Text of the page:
Coping with being cooped up: Social distancing during COVID-19 among 60+ in the United States



This study examined the impact of sheltering in place and social distancing among adults aged 60 and older during the 2020 outbreak of COVID-19 in the United States.


Using convenience sampling respondents were asked to complete a web-administered survey to explore impact of social distancing on loneliness, stress, and behavioral changes. The analytic sample consisted of 833 responses of persons aged 60 and older.


A large portion reported being stressed (36%), and/or being lonely (42.5%). Nearly 1/3 stated that their sense of loneliness increased during the time of social distancing. Respondents reported engaging in more solitary activity (and fewer in-person activities), using email and text messages more than usual, and spending more time on computers/tablet than usual. Approximately 2/3 reported using more social media than usual. These differed significantly by younger (age 60-70) and older (71+) respondents. Additionally, changes in physical activity, drinking, recreational drug use and sleeping pattern changes differed by age.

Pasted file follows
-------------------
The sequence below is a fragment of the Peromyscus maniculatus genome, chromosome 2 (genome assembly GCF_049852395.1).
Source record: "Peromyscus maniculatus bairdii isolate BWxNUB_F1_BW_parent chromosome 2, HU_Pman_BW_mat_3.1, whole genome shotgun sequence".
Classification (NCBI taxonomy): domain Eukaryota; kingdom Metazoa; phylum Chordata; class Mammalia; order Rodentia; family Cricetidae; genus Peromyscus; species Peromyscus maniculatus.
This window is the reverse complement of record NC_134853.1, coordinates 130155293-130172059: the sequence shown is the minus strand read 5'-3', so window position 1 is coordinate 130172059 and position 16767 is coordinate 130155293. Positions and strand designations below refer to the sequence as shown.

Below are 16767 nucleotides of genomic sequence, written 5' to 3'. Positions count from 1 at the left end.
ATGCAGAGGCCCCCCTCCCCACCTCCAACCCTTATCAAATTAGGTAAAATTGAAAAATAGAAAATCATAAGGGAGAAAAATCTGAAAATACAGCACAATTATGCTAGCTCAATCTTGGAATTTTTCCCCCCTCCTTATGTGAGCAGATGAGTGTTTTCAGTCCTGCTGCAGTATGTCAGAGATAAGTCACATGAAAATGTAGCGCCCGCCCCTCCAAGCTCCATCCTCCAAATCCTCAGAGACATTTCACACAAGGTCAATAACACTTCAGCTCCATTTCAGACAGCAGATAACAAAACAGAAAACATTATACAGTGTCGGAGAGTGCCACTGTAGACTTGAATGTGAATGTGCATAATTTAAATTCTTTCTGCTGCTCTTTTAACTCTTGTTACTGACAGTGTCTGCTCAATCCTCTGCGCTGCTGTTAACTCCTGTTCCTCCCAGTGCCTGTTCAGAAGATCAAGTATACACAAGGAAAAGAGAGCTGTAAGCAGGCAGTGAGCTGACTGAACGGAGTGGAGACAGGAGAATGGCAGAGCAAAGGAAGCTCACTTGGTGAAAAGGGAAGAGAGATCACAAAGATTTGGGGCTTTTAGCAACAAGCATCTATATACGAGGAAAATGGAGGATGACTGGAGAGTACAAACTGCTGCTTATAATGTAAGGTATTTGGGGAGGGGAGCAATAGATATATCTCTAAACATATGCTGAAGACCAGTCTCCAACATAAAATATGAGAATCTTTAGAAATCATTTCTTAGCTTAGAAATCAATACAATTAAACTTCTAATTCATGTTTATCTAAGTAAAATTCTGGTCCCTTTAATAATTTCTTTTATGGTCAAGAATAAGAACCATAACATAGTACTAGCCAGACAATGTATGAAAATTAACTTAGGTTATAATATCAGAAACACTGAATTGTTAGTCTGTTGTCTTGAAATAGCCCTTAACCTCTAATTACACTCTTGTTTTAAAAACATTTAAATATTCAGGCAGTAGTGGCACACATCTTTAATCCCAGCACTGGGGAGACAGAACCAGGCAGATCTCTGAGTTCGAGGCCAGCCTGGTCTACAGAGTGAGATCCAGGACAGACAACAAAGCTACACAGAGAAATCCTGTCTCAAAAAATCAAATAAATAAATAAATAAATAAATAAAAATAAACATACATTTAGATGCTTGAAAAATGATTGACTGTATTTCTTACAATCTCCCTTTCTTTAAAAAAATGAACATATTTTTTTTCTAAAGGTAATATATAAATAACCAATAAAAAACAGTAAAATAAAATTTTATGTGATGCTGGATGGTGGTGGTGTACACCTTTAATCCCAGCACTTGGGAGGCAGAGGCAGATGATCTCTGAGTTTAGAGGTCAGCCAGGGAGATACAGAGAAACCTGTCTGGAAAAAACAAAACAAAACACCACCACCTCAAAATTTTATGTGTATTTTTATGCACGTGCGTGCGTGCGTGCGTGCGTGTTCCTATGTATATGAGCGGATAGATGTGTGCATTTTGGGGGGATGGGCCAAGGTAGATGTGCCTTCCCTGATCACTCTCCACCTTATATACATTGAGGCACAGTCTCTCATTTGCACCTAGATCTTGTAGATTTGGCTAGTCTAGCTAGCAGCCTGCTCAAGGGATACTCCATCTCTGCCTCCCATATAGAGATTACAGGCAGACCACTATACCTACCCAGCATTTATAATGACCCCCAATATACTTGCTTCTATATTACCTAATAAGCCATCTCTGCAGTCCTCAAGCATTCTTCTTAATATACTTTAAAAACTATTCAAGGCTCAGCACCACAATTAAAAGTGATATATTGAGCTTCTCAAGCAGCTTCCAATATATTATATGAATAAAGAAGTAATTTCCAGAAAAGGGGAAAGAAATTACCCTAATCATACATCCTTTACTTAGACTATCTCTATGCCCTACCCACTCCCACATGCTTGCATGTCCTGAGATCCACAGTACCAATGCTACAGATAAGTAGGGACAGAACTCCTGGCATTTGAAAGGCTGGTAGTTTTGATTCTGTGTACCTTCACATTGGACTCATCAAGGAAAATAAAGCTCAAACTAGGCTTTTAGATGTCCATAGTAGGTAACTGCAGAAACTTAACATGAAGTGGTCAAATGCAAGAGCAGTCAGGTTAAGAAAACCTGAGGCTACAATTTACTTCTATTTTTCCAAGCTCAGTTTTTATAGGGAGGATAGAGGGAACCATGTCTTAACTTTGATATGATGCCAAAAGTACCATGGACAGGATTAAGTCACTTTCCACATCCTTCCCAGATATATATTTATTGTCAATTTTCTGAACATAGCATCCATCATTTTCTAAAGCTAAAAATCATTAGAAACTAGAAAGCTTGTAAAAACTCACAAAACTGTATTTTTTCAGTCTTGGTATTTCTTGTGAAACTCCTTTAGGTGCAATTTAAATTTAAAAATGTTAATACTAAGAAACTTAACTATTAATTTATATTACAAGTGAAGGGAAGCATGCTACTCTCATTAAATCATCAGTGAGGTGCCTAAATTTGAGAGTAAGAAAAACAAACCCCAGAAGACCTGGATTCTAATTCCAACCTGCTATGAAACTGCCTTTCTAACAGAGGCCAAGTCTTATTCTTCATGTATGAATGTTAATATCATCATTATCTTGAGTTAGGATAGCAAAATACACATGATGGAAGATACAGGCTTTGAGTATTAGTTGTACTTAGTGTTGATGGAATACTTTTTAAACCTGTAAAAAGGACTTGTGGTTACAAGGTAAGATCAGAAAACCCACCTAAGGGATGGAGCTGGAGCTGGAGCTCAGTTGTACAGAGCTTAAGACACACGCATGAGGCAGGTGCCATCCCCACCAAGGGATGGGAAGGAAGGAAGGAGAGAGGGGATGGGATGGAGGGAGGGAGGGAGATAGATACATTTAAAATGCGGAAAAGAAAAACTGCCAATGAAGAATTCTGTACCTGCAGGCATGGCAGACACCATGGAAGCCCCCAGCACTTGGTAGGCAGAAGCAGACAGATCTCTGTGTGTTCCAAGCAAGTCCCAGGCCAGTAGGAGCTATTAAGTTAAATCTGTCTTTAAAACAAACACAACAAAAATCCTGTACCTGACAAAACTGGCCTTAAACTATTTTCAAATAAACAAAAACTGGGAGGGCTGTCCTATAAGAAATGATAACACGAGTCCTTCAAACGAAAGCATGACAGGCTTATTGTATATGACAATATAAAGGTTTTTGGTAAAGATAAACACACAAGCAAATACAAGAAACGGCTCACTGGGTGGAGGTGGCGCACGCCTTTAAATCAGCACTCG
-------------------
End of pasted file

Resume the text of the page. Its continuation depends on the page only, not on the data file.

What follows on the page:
Social distancing has significant consequences on loneliness and health behaviors among adults in the United States, many of which differ by age group. Results have implications for continued shelter in place practices, but also for any older adult that may be homebound for other reasons.

Article's language
Original research